Hello, this is Dr. C. Andrew Salzberg. Many large-breasted women with a BRCA mutation or family history of breast cancer seeking prophylactic surgery have been told they are not candidates for a nipple sparing, direct to implant (“one step”) mastectomy. This has typically been true in the past, but there are now steps we can take to prepare the breasts for a successful nipple sparing procedure; let me explain:
Women with large (usually D – DD or larger) and/or ptotic breasts—where the nipple is facing downward or is in a position that is lower than the inframammary (bottom of breast) fold — are often not ideal candidates for nipple sparing mastectomies. This is because after the breast tissue is removed (mastectomy), the size of the implant needed to fill the skin envelope so that the nipple is positioned properly would just be too large — most women wouldn’t want such a large implant, and in fact implants aren’t typically made to those sizes. Plus, an implant that large can place too much stress on a woman’s pectoralis (chest) muscle.
A newer technique we perform to enable women with large or ptotic breasts to have a nipple sparing mastectomy is done in two stages. First, we give you a breast reduction or a breast lift (mastopexy) to make the breast shapelier and slightly smaller; this corrects ptosis and places the nipple into the correct (forward-facing) position.
After breast lift or reduction, you’ll wait six months to one year while your nipple areola complex (NAC) adjusts to its new blood supply. This is because the nipple sparing mastectomy is going to remove a large portion of the blood supply to your nipple and areola, which learn to survive from the blood flow provided by the breast skin left behind; the scar around the nipple areola complex from your reduction/lift can be an additional challenge to the post-mastectomy blood supply. Waiting six months to one year will reduce this challenge as much as possible, and your nipples are likely to do well with a nipple sparing mastectomy despite having the reduction/lift surgery scars.
In general, breast reduction scars heal very well. The scar around the nipple complex is almost completely hidden — it fades nicely and is positioned in the boundary between the dark skin of the areola and the light skin of the breast. The lower scar along the inframammary fold is hidden in the creases of the lower pole of the breast. The only scar that is really visible is the vertical component of the “inverted T” through which the reduction was done, and which fades to an almost indiscernible white line in nine months to a year. We encourage patients to use silicone scar sheeting and massage to speed the process of scar maturation and make the scars as minimal as possible. Physical recovery time is two weeks off from strenuous activity and heavy lifting, then resumption of all normal activities. Most women who work at desk jobs or those that don’t involve heavy lifting return to work in three to four days. A drain is used but typically comes out 24 hours after surgery.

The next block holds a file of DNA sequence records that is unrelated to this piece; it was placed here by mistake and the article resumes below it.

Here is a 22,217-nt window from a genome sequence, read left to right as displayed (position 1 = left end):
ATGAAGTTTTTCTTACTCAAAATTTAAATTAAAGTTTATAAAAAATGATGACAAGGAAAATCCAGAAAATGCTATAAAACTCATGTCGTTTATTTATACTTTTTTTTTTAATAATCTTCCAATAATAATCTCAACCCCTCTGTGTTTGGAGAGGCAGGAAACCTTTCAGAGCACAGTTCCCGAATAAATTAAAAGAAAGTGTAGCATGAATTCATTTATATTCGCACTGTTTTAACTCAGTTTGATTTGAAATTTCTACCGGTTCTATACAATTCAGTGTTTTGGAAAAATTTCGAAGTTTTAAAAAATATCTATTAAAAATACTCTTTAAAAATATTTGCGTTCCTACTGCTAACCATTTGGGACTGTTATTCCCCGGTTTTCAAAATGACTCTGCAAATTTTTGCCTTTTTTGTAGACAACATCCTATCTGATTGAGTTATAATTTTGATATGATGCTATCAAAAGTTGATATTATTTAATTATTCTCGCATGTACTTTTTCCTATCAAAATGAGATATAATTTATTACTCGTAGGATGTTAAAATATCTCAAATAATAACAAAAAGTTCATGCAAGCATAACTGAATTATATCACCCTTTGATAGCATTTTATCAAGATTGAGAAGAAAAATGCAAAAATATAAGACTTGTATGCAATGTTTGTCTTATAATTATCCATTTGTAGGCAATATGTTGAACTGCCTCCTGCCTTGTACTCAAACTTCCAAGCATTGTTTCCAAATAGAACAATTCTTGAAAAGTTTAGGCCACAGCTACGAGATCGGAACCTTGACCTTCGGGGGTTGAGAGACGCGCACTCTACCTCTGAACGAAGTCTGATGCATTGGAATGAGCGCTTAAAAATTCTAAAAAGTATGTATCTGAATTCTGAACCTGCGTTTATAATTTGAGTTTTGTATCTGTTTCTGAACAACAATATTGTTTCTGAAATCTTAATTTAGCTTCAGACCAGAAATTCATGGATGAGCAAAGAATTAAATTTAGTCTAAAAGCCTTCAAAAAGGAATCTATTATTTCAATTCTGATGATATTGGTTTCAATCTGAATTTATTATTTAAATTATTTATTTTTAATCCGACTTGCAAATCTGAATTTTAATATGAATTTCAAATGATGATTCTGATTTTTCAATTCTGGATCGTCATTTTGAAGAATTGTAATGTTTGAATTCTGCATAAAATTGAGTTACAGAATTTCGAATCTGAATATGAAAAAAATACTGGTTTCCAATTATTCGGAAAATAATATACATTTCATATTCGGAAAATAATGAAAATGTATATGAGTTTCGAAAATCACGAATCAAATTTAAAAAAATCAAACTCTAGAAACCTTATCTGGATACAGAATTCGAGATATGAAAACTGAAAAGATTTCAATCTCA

Once the breast has been reduced and/or lifted — the breast is smaller, the nipple is in the correct position and the important waiting period for nipple blood supply recovery has passed — we proceed with a nipple sparing mastectomy and direct to implant breast reconstruction. You will wake from surgery with breast mounds from implants and with your own nipples and areolae intact.
Many women want to keep their own nipples for aesthetic reasons and because they feel more whole or “like themselves” afterwards. We’ve performed this two-stage nipple sparing process successfully for many large-breasted women, and we’re happy to discuss this option with you and answer any of your questions and concerns during a consultation. Please feel free to reach out to us here as well.